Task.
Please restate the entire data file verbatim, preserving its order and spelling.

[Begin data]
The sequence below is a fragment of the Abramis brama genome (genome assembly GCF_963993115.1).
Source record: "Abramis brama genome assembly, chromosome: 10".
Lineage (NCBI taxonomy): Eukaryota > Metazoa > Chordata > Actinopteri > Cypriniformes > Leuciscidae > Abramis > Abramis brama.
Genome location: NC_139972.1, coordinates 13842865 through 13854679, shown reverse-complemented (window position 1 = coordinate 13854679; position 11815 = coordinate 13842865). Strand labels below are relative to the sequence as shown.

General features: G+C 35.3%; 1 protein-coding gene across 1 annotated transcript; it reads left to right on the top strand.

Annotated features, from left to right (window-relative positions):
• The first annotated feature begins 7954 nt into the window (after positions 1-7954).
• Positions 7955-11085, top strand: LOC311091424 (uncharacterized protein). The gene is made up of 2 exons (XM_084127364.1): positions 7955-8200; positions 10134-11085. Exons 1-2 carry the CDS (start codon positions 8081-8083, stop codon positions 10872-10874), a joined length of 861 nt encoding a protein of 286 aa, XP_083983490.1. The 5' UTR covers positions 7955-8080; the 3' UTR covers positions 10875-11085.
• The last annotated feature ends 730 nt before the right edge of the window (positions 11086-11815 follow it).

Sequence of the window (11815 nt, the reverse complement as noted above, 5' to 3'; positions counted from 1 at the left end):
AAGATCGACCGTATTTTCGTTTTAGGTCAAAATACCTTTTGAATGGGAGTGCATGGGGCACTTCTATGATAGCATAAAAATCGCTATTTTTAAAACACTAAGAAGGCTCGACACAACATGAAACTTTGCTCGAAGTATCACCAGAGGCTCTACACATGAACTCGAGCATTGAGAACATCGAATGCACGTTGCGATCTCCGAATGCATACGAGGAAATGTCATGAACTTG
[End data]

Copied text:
The sequence below is a fragment of the Abramis brama genome (genome assembly GCF_963993115.1).
Source record: "Abramis brama genome assembly, chromosome: 10".
Lineage (NCBI taxonomy): Eukaryota > Metazoa > Chordata > Actinopteri > Cypriniformes > Leuciscidae > Abramis > Abramis brama.
Genome location: NC_139972.1, coordinates 13842865 through 13854679, shown reverse-complemented (window position 1 = coordinate 13854679; position 11815 = coordinate 13842865). Strand labels below are relative to the sequence as shown.

General features: G+C 35.3%; 1 protein-coding gene across 1 annotated transcript; it reads left to right on the top strand.

Annotated features, from left to right (window-relative positions):
• The first annotated feature begins 7954 nt into the window (after positions 1-7954).
• Positions 7955-11085, top strand: LOC311091424 (uncharacterized protein). The gene is made up of 2 exons (XM_084127364.1): positions 7955-8200; positions 10134-11085. Exons 1-2 carry the CDS (start codon positions 8081-8083, stop codon positions 10872-10874), a joined length of 861 nt encoding a protein of 286 aa, XP_083983490.1. The 5' UTR covers positions 7955-8080; the 3' UTR covers positions 10875-11085.
• The last annotated feature ends 730 nt before the right edge of the window (positions 11086-11815 follow it).

Sequence of the window (11815 nt, the reverse complement as noted above, 5' to 3'; positions counted from 1 at the left end):
AAGATCGACCGTATTTTCGTTTTAGGTCAAAATACCTTTTGAATGGGAGTGCATGGGGCACTTCTATGATAGCATAAAAATCGCTATTTTTAAAACACTAAGAAGGCTCGACACAACATGAAACTTTGCTCGAAGTATCACCAGAGGCTCTACACATGAACTCGAGCATTGAGAACATCGAATGCACGTTGCGATCTCCGAATGCATACGAGGAAATGTCATGAACTTG